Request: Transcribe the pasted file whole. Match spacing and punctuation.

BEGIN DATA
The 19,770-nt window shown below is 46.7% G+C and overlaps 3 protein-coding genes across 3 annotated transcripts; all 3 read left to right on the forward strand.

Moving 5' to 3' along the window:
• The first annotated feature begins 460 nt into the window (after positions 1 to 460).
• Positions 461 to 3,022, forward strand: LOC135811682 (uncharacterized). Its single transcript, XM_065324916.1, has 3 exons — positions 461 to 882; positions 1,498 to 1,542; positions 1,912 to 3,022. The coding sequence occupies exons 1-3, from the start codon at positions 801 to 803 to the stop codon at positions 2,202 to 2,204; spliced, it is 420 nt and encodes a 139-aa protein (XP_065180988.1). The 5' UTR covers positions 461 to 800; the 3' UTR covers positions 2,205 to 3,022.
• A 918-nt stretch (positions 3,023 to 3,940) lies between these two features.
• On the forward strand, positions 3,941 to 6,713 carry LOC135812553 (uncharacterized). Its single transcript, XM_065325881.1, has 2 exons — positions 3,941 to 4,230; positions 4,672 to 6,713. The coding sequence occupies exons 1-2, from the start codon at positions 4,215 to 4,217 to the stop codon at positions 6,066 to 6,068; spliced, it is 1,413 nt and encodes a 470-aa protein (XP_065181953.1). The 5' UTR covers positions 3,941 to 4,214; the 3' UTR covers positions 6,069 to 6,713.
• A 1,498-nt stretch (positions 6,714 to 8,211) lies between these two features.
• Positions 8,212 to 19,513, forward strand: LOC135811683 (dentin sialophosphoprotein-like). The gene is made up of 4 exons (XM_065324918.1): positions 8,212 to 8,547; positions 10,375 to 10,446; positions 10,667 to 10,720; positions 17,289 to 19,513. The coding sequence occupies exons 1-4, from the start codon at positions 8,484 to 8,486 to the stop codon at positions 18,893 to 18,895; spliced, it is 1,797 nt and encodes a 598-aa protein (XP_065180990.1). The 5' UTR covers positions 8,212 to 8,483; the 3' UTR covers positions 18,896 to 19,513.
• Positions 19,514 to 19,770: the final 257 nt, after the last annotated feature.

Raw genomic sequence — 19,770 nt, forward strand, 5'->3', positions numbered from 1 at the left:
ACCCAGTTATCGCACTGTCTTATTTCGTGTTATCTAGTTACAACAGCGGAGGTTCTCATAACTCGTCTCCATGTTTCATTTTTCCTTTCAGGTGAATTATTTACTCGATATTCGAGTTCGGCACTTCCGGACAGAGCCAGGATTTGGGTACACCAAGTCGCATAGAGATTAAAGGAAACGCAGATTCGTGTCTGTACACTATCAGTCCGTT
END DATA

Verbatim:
The 19,770-nt window shown below is 46.7% G+C and overlaps 3 protein-coding genes across 3 annotated transcripts; all 3 read left to right on the forward strand.

Moving 5' to 3' along the window:
• The first annotated feature begins 460 nt into the window (after positions 1 to 460).
• Positions 461 to 3,022, forward strand: LOC135811682 (uncharacterized). Its single transcript, XM_065324916.1, has 3 exons — positions 461 to 882; positions 1,498 to 1,542; positions 1,912 to 3,022. The coding sequence occupies exons 1-3, from the start codon at positions 801 to 803 to the stop codon at positions 2,202 to 2,204; spliced, it is 420 nt and encodes a 139-aa protein (XP_065180988.1). The 5' UTR covers positions 461 to 800; the 3' UTR covers positions 2,205 to 3,022.
• A 918-nt stretch (positions 3,023 to 3,940) lies between these two features.
• On the forward strand, positions 3,941 to 6,713 carry LOC135812553 (uncharacterized). Its single transcript, XM_065325881.1, has 2 exons — positions 3,941 to 4,230; positions 4,672 to 6,713. The coding sequence occupies exons 1-2, from the start codon at positions 4,215 to 4,217 to the stop codon at positions 6,066 to 6,068; spliced, it is 1,413 nt and encodes a 470-aa protein (XP_065181953.1). The 5' UTR covers positions 3,941 to 4,214; the 3' UTR covers positions 6,069 to 6,713.
• A 1,498-nt stretch (positions 6,714 to 8,211) lies between these two features.
• Positions 8,212 to 19,513, forward strand: LOC135811683 (dentin sialophosphoprotein-like). The gene is made up of 4 exons (XM_065324918.1): positions 8,212 to 8,547; positions 10,375 to 10,446; positions 10,667 to 10,720; positions 17,289 to 19,513. The coding sequence occupies exons 1-4, from the start codon at positions 8,484 to 8,486 to the stop codon at positions 18,893 to 18,895; spliced, it is 1,797 nt and encodes a 598-aa protein (XP_065180990.1). The 5' UTR covers positions 8,212 to 8,483; the 3' UTR covers positions 18,896 to 19,513.
• Positions 19,514 to 19,770: the final 257 nt, after the last annotated feature.

Raw genomic sequence — 19,770 nt, forward strand, 5'->3', positions numbered from 1 at the left:
ACCCAGTTATCGCACTGTCTTATTTCGTGTTATCTAGTTACAACAGCGGAGGTTCTCATAACTCGTCTCCATGTTTCATTTTTCCTTTCAGGTGAATTATTTACTCGATATTCGAGTTCGGCACTTCCGGACAGAGCCAGGATTTGGGTACACCAAGTCGCATAGAGATTAAAGGAAACGCAGATTCGTGTCTGTACACTATCAGTCCGTT